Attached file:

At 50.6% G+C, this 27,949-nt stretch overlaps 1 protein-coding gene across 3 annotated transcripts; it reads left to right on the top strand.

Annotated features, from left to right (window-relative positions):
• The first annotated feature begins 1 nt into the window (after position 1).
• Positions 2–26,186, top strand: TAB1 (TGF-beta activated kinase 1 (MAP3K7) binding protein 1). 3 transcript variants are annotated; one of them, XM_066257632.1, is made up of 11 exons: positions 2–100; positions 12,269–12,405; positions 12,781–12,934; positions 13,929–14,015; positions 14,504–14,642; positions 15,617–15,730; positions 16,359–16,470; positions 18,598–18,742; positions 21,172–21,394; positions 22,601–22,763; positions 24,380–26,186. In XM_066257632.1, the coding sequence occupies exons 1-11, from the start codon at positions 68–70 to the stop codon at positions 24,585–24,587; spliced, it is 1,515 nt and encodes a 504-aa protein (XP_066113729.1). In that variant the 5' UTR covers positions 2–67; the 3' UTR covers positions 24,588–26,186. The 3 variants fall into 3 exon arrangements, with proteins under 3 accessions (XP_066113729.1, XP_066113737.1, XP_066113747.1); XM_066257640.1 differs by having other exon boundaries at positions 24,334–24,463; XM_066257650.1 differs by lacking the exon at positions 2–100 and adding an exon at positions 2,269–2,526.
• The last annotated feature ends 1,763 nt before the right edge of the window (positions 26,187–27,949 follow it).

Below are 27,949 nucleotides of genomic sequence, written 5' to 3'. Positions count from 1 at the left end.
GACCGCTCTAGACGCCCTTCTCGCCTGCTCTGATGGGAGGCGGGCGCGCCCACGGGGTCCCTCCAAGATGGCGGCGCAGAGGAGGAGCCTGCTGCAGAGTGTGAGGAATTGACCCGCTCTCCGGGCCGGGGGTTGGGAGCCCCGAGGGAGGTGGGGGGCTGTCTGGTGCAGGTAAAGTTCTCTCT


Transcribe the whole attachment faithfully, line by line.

At 50.6% G+C, this 27,949-nt stretch overlaps 1 protein-coding gene across 3 annotated transcripts; it reads left to right on the top strand.

Annotated features, from left to right (window-relative positions):
• The first annotated feature begins 1 nt into the window (after position 1).
• Positions 2–26,186, top strand: TAB1 (TGF-beta activated kinase 1 (MAP3K7) binding protein 1). 3 transcript variants are annotated; one of them, XM_066257632.1, is made up of 11 exons: positions 2–100; positions 12,269–12,405; positions 12,781–12,934; positions 13,929–14,015; positions 14,504–14,642; positions 15,617–15,730; positions 16,359–16,470; positions 18,598–18,742; positions 21,172–21,394; positions 22,601–22,763; positions 24,380–26,186. In XM_066257632.1, the coding sequence occupies exons 1-11, from the start codon at positions 68–70 to the stop codon at positions 24,585–24,587; spliced, it is 1,515 nt and encodes a 504-aa protein (XP_066113729.1). In that variant the 5' UTR covers positions 2–67; the 3' UTR covers positions 24,588–26,186. The 3 variants fall into 3 exon arrangements, with proteins under 3 accessions (XP_066113729.1, XP_066113737.1, XP_066113747.1); XM_066257640.1 differs by having other exon boundaries at positions 24,334–24,463; XM_066257650.1 differs by lacking the exon at positions 2–100 and adding an exon at positions 2,269–2,526.
• The last annotated feature ends 1,763 nt before the right edge of the window (positions 26,187–27,949 follow it).

Below are 27,949 nucleotides of genomic sequence, written 5' to 3'. Positions count from 1 at the left end.
GACCGCTCTAGACGCCCTTCTCGCCTGCTCTGATGGGAGGCGGGCGCGCCCACGGGGTCCCTCCAAGATGGCGGCGCAGAGGAGGAGCCTGCTGCAGAGTGTGAGGAATTGACCCGCTCTCCGGGCCGGGGGTTGGGAGCCCCGAGGGAGGTGGGGGGCTGTCTGGTGCAGGTAAAGTTCTCTCT